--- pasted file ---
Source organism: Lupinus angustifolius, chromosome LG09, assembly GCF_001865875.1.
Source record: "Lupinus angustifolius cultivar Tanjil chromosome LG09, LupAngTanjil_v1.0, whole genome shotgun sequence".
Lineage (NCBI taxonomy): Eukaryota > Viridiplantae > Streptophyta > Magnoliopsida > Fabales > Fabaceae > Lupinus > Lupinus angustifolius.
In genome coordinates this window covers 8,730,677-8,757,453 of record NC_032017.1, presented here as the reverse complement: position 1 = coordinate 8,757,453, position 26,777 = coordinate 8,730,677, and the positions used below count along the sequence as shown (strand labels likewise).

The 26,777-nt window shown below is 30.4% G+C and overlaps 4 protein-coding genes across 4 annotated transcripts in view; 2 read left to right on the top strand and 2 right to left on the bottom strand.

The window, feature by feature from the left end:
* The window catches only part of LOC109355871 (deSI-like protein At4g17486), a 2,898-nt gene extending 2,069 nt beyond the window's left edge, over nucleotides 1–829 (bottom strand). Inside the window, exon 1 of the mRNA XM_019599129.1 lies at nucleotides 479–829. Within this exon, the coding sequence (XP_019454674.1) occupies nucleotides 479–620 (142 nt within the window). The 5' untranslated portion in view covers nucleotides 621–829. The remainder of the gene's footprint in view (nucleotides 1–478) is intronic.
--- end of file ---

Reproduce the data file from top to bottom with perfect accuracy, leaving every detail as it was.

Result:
Source organism: Lupinus angustifolius, chromosome LG09, assembly GCF_001865875.1.
Source record: "Lupinus angustifolius cultivar Tanjil chromosome LG09, LupAngTanjil_v1.0, whole genome shotgun sequence".
Lineage (NCBI taxonomy): Eukaryota > Viridiplantae > Streptophyta > Magnoliopsida > Fabales > Fabaceae > Lupinus > Lupinus angustifolius.
In genome coordinates this window covers 8,730,677-8,757,453 of record NC_032017.1, presented here as the reverse complement: position 1 = coordinate 8,757,453, position 26,777 = coordinate 8,730,677, and the positions used below count along the sequence as shown (strand labels likewise).

The 26,777-nt window shown below is 30.4% G+C and overlaps 4 protein-coding genes across 4 annotated transcripts in view; 2 read left to right on the top strand and 2 right to left on the bottom strand.

The window, feature by feature from the left end:
* The window catches only part of LOC109355871 (deSI-like protein At4g17486), a 2,898-nt gene extending 2,069 nt beyond the window's left edge, over nucleotides 1–829 (bottom strand). Inside the window, exon 1 of the mRNA XM_019599129.1 lies at nucleotides 479–829. Within this exon, the coding sequence (XP_019454674.1) occupies nucleotides 479–620 (142 nt within the window). The 5' untranslated portion in view covers nucleotides 621–829. The remainder of the gene's footprint in view (nucleotides 1–478) is intronic.